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 On the Nature of the Beast That Does Not Breathe
A Few Words about Organ Actions
Some Basics of Notation
Extended Techniques
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A Few Final Truths About Writing for Organ

  1. The sound stops when the organist takes their hands (and feet) off the keyboards. This makes the legato performance of large parallel intervals unlikely.
  2. One needs to have a foot free to effect a crescendo or diminuendo.
  3. Big fast crescendi/diminuendi (pianississimo to fortississimo) can't be done smoothly; while they are possible slowly, it does generally involve a major change in timbre. Crescendi and diminuendi are most effective with in a dynamic range of three or so dynamic marks, such as pianississimo to piano, or mezzo-piano to forte.
  4. One needs a hand or foot (or a least a finger) free to effect a registration change unless one wishes to specifically require an assistant. The amount of time required is generally minimal (one second to grab one to four stops if they can be added or subtracted in a single motion). While one may specify the use of an assistant (or even two), it is probably better to leave this up to the organist. It should also be noted that the addition of an assistant requires additional rehearsal time.
  5. If one wishes, one may work out all the registrations in advance, utilizing numbers to stand for predetermined combinations; if one chooses to do this, one should indicate the desired registrations only when they change, and not every time one changes keyboards. A frequently encountered way of marking such changes is to enclose the number(s) in triangles or another geometric shape and place them in the score at the points where the changes should be made. A chart indicating the registration to which each number refers should be included as a preface to the score.
  6. Beware of excessive use of the upper range of both the keyboards and the pedalboard; these are not as standard as some people claim! While c to c (five octaves) [see chart 2 above] has long been claimed the standard range, one commonly finds instruments with keyboards that end at a, g, or even f. Likewise for the pedal: while c to g (two octaves and a fifth) is claimed to be standard, pedal boards that end at f or d are common.
  7. Writing the exact pitches one desires is a perfectly acceptable way of notating a piece. If you choose to notate a piece in this manner, you must include a note to that effect in the performance instructions. One should keep in mind, however, the basic range of the pedalboard, and not expect the organist to execute pedal passages spanning more than two octaves without some sort of break to make a registration change.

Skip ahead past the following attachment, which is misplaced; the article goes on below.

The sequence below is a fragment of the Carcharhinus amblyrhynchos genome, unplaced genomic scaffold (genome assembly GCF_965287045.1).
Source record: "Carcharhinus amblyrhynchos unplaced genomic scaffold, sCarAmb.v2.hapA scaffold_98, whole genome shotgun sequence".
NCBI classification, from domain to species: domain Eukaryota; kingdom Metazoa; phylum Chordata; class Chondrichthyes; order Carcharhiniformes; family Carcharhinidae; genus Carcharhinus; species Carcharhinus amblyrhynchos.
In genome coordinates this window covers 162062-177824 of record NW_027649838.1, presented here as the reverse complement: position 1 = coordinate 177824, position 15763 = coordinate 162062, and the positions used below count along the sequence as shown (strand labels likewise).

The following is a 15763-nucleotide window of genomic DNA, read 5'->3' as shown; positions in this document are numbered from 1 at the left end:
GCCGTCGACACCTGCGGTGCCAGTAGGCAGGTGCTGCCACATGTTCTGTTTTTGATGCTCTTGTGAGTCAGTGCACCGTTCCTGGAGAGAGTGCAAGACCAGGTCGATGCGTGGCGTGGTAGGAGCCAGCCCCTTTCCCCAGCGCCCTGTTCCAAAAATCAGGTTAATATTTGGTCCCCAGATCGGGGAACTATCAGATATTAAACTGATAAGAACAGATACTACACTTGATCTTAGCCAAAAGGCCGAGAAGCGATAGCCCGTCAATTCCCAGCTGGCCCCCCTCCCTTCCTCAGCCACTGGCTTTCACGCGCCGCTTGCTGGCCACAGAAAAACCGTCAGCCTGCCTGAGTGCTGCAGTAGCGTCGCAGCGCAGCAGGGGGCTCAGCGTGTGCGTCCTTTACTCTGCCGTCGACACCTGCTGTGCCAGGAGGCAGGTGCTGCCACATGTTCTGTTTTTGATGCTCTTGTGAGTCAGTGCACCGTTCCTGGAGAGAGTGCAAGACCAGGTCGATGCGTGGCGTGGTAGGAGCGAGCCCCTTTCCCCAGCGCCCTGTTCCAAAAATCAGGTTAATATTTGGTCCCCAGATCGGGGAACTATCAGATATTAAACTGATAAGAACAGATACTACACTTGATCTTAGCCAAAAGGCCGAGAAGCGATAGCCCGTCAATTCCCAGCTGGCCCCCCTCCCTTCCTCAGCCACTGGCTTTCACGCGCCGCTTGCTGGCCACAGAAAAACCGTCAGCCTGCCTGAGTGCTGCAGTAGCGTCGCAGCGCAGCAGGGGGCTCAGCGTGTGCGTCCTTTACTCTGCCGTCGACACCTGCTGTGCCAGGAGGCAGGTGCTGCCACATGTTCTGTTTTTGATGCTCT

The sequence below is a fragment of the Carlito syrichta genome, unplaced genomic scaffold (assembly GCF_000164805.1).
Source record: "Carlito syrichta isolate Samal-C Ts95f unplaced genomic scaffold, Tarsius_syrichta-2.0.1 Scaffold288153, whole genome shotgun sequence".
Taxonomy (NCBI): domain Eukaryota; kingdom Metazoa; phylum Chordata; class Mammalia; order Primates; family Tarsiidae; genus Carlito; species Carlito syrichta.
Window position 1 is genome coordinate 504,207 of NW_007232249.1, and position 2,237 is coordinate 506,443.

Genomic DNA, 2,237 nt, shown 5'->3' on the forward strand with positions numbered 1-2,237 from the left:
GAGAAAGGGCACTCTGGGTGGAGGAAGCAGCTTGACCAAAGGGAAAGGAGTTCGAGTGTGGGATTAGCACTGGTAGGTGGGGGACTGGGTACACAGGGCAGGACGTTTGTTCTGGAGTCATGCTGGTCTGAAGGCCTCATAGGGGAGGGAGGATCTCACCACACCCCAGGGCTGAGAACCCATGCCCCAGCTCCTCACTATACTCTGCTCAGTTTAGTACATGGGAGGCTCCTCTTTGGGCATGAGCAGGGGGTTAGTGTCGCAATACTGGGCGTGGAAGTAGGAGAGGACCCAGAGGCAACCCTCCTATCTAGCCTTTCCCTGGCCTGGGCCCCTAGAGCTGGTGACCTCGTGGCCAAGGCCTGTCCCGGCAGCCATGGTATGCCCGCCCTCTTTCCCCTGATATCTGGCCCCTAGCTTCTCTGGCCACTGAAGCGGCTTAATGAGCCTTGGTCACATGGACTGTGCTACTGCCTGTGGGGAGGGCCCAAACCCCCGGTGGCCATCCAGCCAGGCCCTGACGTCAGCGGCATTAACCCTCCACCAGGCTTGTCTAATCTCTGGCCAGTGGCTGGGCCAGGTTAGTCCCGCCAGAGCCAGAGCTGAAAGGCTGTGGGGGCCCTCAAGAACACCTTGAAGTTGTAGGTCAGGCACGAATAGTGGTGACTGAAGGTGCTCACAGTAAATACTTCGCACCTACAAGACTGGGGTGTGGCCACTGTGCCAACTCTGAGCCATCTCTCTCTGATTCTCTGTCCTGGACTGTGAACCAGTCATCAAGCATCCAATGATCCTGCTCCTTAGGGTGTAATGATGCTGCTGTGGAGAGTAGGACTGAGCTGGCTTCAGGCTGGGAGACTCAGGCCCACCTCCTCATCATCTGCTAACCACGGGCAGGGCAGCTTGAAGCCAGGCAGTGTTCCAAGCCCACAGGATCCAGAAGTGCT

A Few Final Truths About Writing for Pedals

  1. The pedal division, contrary to the fact that it is written in bass clef, is not just a "bass division"; there are several examples of organ music where the pedal is used to play a melodic line that sounds above the manual material.
  2. If you write only one note at a time, chances are that whatever you write will be possible.
  3. If you write two notes at a time, chances are that whatever you write will be possible as long as you keep in mind that legato moves of more than a third are highly unlikely.
  4. See rule 2 of a few basic truths of organ writing (above).
  5. If you write three notes at a time, chances are much greater that what you write may not be possible; if you must, two of the notes must be either a second apart, or a minor third apart where one of the notes is a black key, and the chord should be either located in the middle of the pedalboard or rather openly spaced. If in doubt, consult an organist.
  6. If you write four or more notes at a time, first consult an organist to see if the passage is possible. Based on the response you receive, you may wish to consult with a private psychologist.
  7. Suggested examples of good pedal writing involving two or more notes at a time include N. Bruhns, Prelude in G Major; G. Crumb, Pastoral Drone (two notes at a time throughout, some four notes at a time); M. Feldman, Principal Sound (two notes at a time, frequently to be taken with one foot); J. Langlais, Hommage a Frescobaldi (Epilogue) (very difficult solo pedal work); V. Persichetti, Sonatina, Do Not Go Gentle; I. Yun, Fragment.

On The Nature of the Beast That Does Not Breathe
[Introduction] [A Few Words about Organ Actions] [Some Basics of Notation]
[Registrations] [Extended Techniques] [A Few Final Truths] [Appendixes]

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Copyright © 2000 David Bohn. All rights reserved.
Last updated 12 November 2000. Contact information.